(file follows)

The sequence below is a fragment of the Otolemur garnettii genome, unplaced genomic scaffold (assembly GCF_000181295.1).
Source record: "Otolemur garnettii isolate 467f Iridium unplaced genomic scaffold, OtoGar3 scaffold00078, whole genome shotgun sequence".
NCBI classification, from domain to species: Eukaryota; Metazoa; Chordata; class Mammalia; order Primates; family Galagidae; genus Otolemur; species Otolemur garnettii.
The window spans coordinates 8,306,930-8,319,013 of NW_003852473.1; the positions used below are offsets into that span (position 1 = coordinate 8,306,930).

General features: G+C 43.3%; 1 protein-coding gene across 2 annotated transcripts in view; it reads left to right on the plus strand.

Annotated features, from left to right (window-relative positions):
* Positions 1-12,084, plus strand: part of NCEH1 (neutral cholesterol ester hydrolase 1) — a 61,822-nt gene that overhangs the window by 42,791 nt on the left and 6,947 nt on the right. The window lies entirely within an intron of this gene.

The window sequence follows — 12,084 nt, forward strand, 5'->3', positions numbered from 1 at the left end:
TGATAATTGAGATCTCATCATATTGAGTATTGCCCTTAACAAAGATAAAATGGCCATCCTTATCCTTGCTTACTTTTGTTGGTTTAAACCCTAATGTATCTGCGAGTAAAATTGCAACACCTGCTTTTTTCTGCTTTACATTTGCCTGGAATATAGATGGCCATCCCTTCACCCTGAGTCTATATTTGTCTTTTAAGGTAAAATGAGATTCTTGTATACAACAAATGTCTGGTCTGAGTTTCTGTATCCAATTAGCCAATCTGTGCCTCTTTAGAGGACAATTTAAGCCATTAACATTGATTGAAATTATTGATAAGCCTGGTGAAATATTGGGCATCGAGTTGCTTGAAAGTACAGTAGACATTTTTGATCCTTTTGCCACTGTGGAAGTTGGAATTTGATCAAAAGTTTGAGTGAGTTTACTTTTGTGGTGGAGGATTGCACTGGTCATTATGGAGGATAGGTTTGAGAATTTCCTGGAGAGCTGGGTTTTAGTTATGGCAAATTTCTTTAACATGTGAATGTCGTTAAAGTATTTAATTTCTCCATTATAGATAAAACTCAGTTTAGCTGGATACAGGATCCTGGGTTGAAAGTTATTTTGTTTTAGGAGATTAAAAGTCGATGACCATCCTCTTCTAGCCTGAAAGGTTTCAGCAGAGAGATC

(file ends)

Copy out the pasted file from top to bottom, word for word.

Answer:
The sequence below is a fragment of the Otolemur garnettii genome, unplaced genomic scaffold (assembly GCF_000181295.1).
Source record: "Otolemur garnettii isolate 467f Iridium unplaced genomic scaffold, OtoGar3 scaffold00078, whole genome shotgun sequence".
NCBI classification, from domain to species: Eukaryota; Metazoa; Chordata; class Mammalia; order Primates; family Galagidae; genus Otolemur; species Otolemur garnettii.
The window spans coordinates 8,306,930-8,319,013 of NW_003852473.1; the positions used below are offsets into that span (position 1 = coordinate 8,306,930).

General features: G+C 43.3%; 1 protein-coding gene across 2 annotated transcripts in view; it reads left to right on the plus strand.

Annotated features, from left to right (window-relative positions):
* Positions 1-12,084, plus strand: part of NCEH1 (neutral cholesterol ester hydrolase 1) — a 61,822-nt gene that overhangs the window by 42,791 nt on the left and 6,947 nt on the right. The window lies entirely within an intron of this gene.

The window sequence follows — 12,084 nt, forward strand, 5'->3', positions numbered from 1 at the left end:
TGATAATTGAGATCTCATCATATTGAGTATTGCCCTTAACAAAGATAAAATGGCCATCCTTATCCTTGCTTACTTTTGTTGGTTTAAACCCTAATGTATCTGCGAGTAAAATTGCAACACCTGCTTTTTTCTGCTTTACATTTGCCTGGAATATAGATGGCCATCCCTTCACCCTGAGTCTATATTTGTCTTTTAAGGTAAAATGAGATTCTTGTATACAACAAATGTCTGGTCTGAGTTTCTGTATCCAATTAGCCAATCTGTGCCTCTTTAGAGGACAATTTAAGCCATTAACATTGATTGAAATTATTGATAAGCCTGGTGAAATATTGGGCATCGAGTTGCTTGAAAGTACAGTAGACATTTTTGATCCTTTTGCCACTGTGGAAGTTGGAATTTGATCAAAAGTTTGAGTGAGTTTACTTTTGTGGTGGAGGATTGCACTGGTCATTATGGAGGATAGGTTTGAGAATTTCCTGGAGAGCTGGGTTTTAGTTATGGCAAATTTCTTTAACATGTGAATGTCGTTAAAGTATTTAATTTCTCCATTATAGATAAAACTCAGTTTAGCTGGATACAGGATCCTGGGTTGAAAGTTATTTTGTTTTAGGAGATTAAAAGTCGATGACCATCCTCTTCTAGCCTGAAAGGTTTCAGCAGAGAGATC